Stuart McInally patiently waits on hooker role

Stuart McInally coaches kids at Merchiston Castle School. Picture: SNS
Stuart McInally coaches kids at Merchiston Castle School. Picture: SNS
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IF YOU are feeling a bit out of sorts with Edinburgh Rugby at the moment then spare a thought for Stuart McInally.

The former breakaway returned to the club over the summer in his new guise as a hooker having spent the second half of last season learning the front row ropes with Bristol in England’s Championship.

His return to action this season has been delayed while a troublesome ankle has mended and, when he did finally make his opening appearance of the season last Sunday against London Welsh, it was right back where he started…in the back row. Having learned to hit the bull at the lineout and, after mastering the art of hooking the ball in the scrum, McInally finds himself backing up the back row for the second leg of the London Welsh double header this afternoon for the second weekend running.

He must be a tad frustrated?

“I wouldn’t say frustrating,” says McInally. “The chats I have had with Alan [Solomons] and Stevie [Scott], they see me as a hooker and they will try to get me on the field at hooker, although I am covering back row. It’s just for injury’s sake, I am on the bench in case one of the back rows goes down.

“I am not frustrated. I am focusing on how happy I am to be back playing for Edinburgh. I’d forgotten how much I’d missed playing for the club until I ran out last week against London Welsh. Just getting a taste of being back in the mix with my home club was just amazing. Just to reiterate, I am a hooker but the club needs me to cover back row and the club comes first, of course, so that’s where I’ll cover.

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“In a way, its beneficial to get a few 20-minute slots here and there, even if it is in the back row, just to get used to the collisions in the Pro12 again because it is a hugely physical league. I know for a fact that, as soon as the other back rows are fit and available, I will get a run at hooker.”

McInally will have to find a way past Ross Ford, currently sidelined with a bad back, and Neil Cochrane, who starts in the middle of the front row today.

The three men share something in common, they all started in the back row before making the move to the coalface and McInally freely admits that he picks the brains of the two more experienced players for handy hints. The presence of those two earlier converts to the front row religion has confirmed to McInally that the switch can be successful, although he harboured doubts at the start.

“I have enjoyed learning the new skills of scrumming and throwing,” he says. “I wasn’t initially keen on the move but the coaches said they just want me to play like an extra back rower and just learn to throw and scrum. I am managing to scrum OK, because I am taller I struggle to get a full strike with my foot so I have been working on striking with my knee and I’ve become quite effective with that.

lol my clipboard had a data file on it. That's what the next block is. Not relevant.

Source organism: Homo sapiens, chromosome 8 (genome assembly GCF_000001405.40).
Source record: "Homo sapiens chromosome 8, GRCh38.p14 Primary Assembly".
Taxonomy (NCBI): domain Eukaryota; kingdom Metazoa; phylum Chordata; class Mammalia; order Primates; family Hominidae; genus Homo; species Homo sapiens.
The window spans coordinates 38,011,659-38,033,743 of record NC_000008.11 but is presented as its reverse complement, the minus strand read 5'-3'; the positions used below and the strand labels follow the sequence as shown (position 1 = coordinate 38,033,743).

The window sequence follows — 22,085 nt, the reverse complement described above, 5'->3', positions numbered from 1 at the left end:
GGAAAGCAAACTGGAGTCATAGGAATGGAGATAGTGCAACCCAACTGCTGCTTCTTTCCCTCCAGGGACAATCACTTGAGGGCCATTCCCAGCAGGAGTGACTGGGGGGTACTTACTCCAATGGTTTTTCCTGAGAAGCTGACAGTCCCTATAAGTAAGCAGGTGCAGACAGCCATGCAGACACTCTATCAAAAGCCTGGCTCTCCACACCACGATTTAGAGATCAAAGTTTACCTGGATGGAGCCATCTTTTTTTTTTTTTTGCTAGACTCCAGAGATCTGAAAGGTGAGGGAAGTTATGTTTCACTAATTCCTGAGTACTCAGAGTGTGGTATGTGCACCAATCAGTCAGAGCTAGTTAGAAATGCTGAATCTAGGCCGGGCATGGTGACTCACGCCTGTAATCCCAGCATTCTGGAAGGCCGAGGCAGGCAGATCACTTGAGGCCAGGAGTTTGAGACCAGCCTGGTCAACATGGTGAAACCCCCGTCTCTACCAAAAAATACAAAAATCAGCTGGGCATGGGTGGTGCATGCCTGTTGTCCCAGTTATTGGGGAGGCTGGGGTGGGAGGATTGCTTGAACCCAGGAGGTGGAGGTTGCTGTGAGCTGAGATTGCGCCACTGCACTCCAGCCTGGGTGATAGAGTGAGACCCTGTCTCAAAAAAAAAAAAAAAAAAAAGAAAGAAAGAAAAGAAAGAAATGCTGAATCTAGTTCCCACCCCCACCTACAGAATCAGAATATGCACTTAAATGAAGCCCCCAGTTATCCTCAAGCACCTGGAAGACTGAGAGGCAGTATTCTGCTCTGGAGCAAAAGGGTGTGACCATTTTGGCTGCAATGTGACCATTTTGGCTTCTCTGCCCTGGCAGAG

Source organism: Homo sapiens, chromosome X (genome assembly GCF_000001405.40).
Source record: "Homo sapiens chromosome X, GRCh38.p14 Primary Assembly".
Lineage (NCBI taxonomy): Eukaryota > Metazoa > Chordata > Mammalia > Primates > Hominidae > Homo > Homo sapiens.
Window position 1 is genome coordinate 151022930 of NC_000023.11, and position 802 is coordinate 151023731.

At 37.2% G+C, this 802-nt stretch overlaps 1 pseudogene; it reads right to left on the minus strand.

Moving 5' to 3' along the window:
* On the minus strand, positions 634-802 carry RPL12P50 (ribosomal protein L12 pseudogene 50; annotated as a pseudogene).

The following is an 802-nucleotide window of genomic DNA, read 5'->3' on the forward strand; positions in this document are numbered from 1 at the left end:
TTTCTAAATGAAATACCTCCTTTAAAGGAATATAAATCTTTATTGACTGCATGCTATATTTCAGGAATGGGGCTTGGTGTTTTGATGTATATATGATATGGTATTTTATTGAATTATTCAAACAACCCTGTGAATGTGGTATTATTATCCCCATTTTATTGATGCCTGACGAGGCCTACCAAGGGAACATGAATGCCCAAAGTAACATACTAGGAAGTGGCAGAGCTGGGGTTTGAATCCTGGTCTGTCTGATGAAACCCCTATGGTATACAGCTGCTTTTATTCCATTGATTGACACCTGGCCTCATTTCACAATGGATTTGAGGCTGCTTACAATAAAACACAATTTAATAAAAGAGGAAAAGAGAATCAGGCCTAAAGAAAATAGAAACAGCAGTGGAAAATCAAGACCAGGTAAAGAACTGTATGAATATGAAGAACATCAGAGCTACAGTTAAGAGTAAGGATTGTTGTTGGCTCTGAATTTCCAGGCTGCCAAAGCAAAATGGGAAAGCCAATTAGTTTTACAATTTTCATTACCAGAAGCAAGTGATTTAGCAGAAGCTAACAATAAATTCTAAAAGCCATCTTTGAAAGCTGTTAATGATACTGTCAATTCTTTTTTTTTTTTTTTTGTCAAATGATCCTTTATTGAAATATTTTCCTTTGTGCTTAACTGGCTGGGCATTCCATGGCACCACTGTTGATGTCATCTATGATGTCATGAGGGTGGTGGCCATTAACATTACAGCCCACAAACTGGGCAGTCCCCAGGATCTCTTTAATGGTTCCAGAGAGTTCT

“Seeing Neil [Cochrane] and Fordy has given me confidence that it [the move] can be done. The frustrating thing for me is that I have picked up niggling injuries. I had hoped for a smoother transition. I really hoped that, when I came back from Bristol, I would be in a position to push Fordy for that hooker’s jersey but, unfortunately, the first 12 weeks of the season were a write-off.”

It is a quirk of rugby life that Edinburgh’s record of three victories in Europe’s Challenge Cup matches their three league wins to date. They sit eighth in the Guinness Pro12 and have conceded three tries per match, more than any other club with the sole exception of bottom-feeders Treviso. That stat may help explain why defence coach Omar Mouneimne has returned to South Africa already and, if Edinburgh continue to struggle, Solomons will presumably follow suit.

Edinburgh started the season well with a rare victory over Munster at Thomond Park and then lost all that goodwill and momentum when Connacht beat them at Murrayfield the very next weekend and by the very same 14-13 scoreline.

McInally adds: “I will concede that we are very frustrated with our inconsistency so I can understand why our supporters get frustrated by it, too.”

As part of the leadership group at the club, he takes his share of responsibility and says: “We have proved we can beat teams like Bordeaux this year and we had a good result against Leinster last season, but then we go away and lose to Zebre. It’s just hugely frustrating for the coaches and the players. It’s our job to work out why we are so inconsistent and look to become more consistent. We want to be a hard team to beat but to do that you need to be consistent and that is what we are working on.”

So, has he any clues as to why his home town club can barely produce two decent games on the bounce, never mind perform for an entire season?

“No,” is the honest response. “It’s the top priority on our agenda, to figure out what we have to do. It shouldn’t matter who comes into that squad, we have a big squad for a reason, they need to perform and, unfortunately, we are trying to figure out if there are different things we can do at training just to supplement that.”

Solomons insisted in midweek that the Challenge Cup is not a “Mickey Mouse” competition as some have claimed. The truth is that Edinburgh’s opposition is good and interested… but not at the same time. The French teams are good but focused on the Top 14, while London Welsh may be interested but, without a win all season, they aren’t terribly good. Another victory in Europe will at least give Edinburgh Rugby something to celebrate this Christmas.

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